Assessing the NBU's monetary policy in 2022

Assessing the NBU’s monetary policy in 2022

Photo: / Alexshyripa
24 March 2023

The Russian invasion led to terrible human losses and suffering, bringing catastrophic consequences for Ukraine’s economy. Large parts of the country’s territory were occupied, with many key enterprises and businesses harmed or completely destroyed. Towards winter, Russia launched a series of massive missile attacks on Ukraine, ruining critical infrastructure and killing civilians. Millions of Ukrainians were forced to move to safer regions within or abroad. In these conditions, it was essential to ensure financial stability, the smooth operation of the banking and payment systems, and state finances and the financial system in general. It was necessary to conduct monetary policy to achieve the main goals: maintain control over inflation, finance the wartime budget deficit, and keep up the level of international reserves and exchange rate stability. This article examines how the National Bank coped with these tasks in 2022.

A temporary change in the monetary policy framework in the conditions of war. With the start of full-scale hostilities, the National Bank announced it remained committed to inflation targeting going forward. At the same time, in a situation of high uncertainty and extraordinary economic and financial conditions, the NBU forcibly introduced administrative restrictions, particularly on the foreign exchange market. With the economy collapsing and uncertainty and financial risks growing, market monetary instruments, particularly the discount rate, could not play a significant role in the functioning of money and foreign currency markets. Therefore, fixing the exchange rate by the National Bank made it possible to avoid uncertainty for the population and businesses and keep devaluation and inflationary expectations under the control. The exchange rate became a price stabilizer or “nominal anchor” for the entire economy, preventing excessive inflation that could have further destabilized the macroeconomic situation.

The wartime monetary policy of Ukraine’s National Bank primarily aimed to fully meet the country’s defense needs, ensure the reliable operation of financial markets, the uninterrupted operation of the banking and payment systems, control inflationary processes, stabilize the exchange rate, and maintain the necessary level of international reserves.

Table 1. Main macroeconomic indicators, 2019-2022






Real GDP (% of the previous year)




-33 (grade)

Inflation (%, end of year)





Exchange rate (UAH/$ average for the year)





The budget deficit (% of GDP)





Current account (% of GDP)





International reserves ($ billion as of December 31)





Source: NBU, IMF

Interest rate policy. From the war’s beginning until June, the NBU kept the discount rate at 10%. Due to growing inflation, the real interest rate became more and more negative, and uncertainty grew to provoke an outflow of deposits, putting pressure on the exchange rate and generally increasing the risk of financial destabilization. On June 2, the NBU sharply increased the discount rate to 25%, expanding the interest rate corridor from +/- 1% to +/-2%. The purpose of such a sharp rate increase was an attempt to stop the outflow of deposits from the banking system and reduce the demand for foreign currency. On the other hand, this led to an increase in the price of loans for economic entities and the cost of servicing the debt, including for the Government.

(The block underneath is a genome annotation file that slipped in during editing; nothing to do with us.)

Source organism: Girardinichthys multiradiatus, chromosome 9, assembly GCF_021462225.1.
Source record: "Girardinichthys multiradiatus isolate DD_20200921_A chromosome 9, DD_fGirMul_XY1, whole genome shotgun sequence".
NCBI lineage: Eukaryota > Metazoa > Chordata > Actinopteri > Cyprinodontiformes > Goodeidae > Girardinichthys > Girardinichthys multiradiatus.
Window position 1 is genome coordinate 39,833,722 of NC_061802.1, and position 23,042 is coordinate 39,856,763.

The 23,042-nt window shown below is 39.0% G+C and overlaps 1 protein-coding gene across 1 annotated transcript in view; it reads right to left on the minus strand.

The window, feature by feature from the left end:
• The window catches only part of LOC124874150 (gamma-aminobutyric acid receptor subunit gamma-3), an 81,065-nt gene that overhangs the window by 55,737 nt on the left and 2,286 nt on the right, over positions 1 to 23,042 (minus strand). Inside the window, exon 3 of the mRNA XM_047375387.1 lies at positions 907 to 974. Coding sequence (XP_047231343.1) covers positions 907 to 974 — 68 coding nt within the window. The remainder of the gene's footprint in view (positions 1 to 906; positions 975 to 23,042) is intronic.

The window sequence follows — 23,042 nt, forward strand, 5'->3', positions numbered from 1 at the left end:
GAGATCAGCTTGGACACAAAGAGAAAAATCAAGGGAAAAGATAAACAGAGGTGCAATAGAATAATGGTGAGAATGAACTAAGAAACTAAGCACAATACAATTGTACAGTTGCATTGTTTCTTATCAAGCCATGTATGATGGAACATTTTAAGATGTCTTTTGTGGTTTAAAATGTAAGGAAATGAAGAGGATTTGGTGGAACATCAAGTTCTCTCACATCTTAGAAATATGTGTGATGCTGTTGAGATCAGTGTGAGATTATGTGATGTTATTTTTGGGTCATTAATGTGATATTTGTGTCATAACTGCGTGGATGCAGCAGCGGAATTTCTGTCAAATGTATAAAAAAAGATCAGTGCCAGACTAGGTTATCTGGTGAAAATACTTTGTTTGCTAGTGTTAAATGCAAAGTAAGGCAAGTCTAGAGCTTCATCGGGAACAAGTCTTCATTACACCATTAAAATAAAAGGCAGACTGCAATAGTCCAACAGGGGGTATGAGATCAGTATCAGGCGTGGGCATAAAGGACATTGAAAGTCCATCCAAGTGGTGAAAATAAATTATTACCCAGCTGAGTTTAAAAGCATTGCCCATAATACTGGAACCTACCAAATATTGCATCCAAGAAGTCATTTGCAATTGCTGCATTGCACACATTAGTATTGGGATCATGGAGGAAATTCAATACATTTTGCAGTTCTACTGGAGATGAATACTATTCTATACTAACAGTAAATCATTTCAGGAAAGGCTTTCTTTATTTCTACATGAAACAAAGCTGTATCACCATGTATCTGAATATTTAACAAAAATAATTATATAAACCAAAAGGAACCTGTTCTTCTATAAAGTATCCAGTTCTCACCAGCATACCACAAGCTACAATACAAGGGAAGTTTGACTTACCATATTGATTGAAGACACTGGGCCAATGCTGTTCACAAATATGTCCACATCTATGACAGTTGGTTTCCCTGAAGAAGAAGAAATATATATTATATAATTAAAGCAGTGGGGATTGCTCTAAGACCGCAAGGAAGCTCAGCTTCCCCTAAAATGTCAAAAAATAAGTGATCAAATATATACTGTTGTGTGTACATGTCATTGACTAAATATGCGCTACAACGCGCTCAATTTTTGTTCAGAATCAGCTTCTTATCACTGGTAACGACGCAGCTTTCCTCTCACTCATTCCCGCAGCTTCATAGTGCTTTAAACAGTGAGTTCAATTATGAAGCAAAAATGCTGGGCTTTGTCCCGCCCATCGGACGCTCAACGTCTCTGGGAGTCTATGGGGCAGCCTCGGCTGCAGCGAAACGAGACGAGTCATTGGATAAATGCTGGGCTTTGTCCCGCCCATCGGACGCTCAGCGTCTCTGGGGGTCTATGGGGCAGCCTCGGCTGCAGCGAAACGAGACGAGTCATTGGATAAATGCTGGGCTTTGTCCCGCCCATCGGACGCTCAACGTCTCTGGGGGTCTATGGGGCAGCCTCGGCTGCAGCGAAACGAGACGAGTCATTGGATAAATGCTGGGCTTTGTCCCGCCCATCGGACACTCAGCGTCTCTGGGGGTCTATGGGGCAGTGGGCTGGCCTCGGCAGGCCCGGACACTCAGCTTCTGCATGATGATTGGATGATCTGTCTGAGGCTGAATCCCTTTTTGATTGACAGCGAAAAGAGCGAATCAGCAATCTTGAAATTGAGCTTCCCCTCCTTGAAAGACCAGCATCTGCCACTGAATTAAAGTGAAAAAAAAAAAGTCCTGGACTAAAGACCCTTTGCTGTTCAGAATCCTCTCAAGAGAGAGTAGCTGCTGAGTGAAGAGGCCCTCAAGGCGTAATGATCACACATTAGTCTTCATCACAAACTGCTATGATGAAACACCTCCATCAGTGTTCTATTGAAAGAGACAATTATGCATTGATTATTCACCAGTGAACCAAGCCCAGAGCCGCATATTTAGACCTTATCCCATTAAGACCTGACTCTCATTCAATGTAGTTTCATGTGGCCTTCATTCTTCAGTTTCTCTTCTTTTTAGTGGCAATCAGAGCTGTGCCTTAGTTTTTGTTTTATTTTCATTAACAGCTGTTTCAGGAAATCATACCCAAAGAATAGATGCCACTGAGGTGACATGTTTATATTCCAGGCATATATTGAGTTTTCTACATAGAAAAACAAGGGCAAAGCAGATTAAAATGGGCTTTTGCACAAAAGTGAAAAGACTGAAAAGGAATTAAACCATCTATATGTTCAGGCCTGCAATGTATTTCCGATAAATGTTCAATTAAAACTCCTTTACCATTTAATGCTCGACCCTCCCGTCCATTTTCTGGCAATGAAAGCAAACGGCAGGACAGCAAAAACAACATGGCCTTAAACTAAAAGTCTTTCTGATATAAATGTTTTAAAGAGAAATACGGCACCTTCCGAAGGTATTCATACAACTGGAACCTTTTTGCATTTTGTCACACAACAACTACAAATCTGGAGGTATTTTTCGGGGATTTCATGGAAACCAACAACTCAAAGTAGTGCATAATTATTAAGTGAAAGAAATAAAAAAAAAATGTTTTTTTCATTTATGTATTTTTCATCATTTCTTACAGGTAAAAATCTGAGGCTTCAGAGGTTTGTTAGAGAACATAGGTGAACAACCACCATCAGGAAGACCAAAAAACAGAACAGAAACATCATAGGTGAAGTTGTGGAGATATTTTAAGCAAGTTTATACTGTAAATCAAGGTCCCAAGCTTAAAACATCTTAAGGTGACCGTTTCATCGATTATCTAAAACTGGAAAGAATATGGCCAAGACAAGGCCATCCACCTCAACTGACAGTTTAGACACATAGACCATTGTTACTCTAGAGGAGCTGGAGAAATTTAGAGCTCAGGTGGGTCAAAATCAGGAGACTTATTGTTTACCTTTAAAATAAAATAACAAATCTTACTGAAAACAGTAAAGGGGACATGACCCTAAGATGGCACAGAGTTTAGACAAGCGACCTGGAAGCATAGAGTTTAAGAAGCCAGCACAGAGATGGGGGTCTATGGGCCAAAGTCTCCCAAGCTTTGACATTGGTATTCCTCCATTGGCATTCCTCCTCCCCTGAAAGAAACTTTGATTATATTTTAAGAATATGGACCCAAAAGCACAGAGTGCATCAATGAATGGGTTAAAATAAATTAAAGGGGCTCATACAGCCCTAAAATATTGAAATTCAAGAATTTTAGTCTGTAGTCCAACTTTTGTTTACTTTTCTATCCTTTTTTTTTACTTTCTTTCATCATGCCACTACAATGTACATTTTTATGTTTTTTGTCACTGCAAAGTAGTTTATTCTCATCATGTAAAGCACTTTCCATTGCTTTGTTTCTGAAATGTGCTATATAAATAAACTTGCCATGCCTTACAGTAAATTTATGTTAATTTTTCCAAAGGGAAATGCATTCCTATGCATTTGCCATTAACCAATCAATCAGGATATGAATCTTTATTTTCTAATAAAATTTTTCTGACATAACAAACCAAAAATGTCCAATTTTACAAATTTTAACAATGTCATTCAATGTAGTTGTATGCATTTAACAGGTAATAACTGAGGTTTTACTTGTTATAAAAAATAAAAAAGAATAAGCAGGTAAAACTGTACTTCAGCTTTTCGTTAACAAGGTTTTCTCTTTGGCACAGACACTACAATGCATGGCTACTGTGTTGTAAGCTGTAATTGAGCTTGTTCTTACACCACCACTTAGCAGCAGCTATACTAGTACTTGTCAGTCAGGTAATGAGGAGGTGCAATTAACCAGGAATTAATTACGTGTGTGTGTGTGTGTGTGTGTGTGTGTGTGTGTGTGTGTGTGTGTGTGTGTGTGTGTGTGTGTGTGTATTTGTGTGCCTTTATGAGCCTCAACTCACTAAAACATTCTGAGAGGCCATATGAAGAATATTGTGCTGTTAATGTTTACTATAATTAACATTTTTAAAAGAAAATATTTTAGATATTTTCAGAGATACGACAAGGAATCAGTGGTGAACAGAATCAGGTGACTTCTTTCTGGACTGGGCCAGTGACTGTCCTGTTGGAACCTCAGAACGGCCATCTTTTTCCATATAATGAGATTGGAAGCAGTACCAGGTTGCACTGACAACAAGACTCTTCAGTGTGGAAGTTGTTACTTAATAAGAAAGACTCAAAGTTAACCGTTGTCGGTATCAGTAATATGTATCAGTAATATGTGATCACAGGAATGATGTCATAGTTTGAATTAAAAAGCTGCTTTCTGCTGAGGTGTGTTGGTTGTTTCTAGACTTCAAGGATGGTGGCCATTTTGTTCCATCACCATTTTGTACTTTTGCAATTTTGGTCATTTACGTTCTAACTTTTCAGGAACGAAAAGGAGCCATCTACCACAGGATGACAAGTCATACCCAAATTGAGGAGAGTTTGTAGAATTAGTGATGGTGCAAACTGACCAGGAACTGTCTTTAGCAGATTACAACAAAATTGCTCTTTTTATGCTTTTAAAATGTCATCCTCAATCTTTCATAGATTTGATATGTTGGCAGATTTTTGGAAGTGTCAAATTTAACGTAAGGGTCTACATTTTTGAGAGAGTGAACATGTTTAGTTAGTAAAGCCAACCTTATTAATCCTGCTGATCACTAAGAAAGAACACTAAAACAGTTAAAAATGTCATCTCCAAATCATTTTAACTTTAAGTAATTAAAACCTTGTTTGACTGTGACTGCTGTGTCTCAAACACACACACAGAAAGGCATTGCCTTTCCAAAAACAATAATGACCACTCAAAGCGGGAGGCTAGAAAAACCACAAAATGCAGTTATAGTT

Before deciding on the interest rate, the NBU faced a classic central bank dilemma of finding a trade off between curbing inflation and supporting the production of goods and services (and limiting the burden on the budget), among other things. There was no perfect solution at the time. Other tactical moves were possible, such as a lower rate increase with a simultaneous devaluation of the hryvnia or a rate increase in several stages. However, the decision to raise the interest rate was strategically correct. As subsequent events showed, the flow of deposits, especially time deposits, stopped (Fig. 1). After a one-time devaluation, the exchange rate stabilized at a new level (Fig. 2).

Figure 1. Household deposit dynamics, December 2021 = 100

Source: NBU, own calculations

From the regulator’s point of view, at the time of this decision, the risk of financial destabilization seemed much more threatening to the economy than a reduction in lending, which had not been too active even during low rates. In the current environment, high-interest rates might further inhibit production. However, the main reason for the decrease in output is military aggression and the destruction of enterprises and infrastructure – not the higher cost of loans.

Provisions of the Law on the National Bank of Ukraine (Article 6) also supported the decision to raise the interest rate, defining the central bank’s primary task of maintaining price and financial stability.

Economic growth should be supported only when this does not interfere with the central bank’s first two tasks.

Exchange rate policy of the National Bank. Since the beginning of the military aggression, the NBU fixed the hryvnia exchange rate and introduced a set of measures to limit capital outflow. Later in July, the new exchange rate was fixed at UAH 36.6 to the US dollar. Such efforts made it possible to stabilize the market exchange rate, stop the outflow of deposits from the banking system, and reduce the demand for foreign currency (Fig. 2).

Figure 2. Exchange rate of hryvnia to US dollars on the cash market during martial law

Source:, NBU.

Fixation of the hryvnia exchange rate played the primary role in maintaining the controllability of inflationary processes. Despite adjusting the official hryvnia exchange rate in July 2022, its fixation, thanks to interventions on foreign exchange market and measures to control of capital flow and foreign currency transactions, significantly limited the growth of the cost of goods and services, including due to imported components. The significant impact of this factor manifested itself in curbing inflationary and exchange rate expectations of citizens and businesses, reducing the risk of financial destabilization.

Currency regulation and international reserves. Immediately after the Russian invasion of Ukraine’s territory on February 24, the National Bank introduced restrictions on the foreign exchange market to protect Ukraine’s financial system and ensure its reliable and stable operation. The National Bank also banned most cross-border currency payments except for payments and cash withdrawals using payment cards abroad (with restrictions).

Figure 3. International reserves of the NBU in 2022, billion dollars

Source: NBU

As of January 1, 2023, Ukraine’s international reserves amounted to $28.5 billion (29.9 billion as of early March 2023, see Figure 3), mainly thanks to funding from international partners. This is 88% of the IMF’s composite indicator for the required level of international reserves of IMF member countries. In 2022, it was enough to fulfill Ukraine’s obligations and carry out Government and National Bank operations.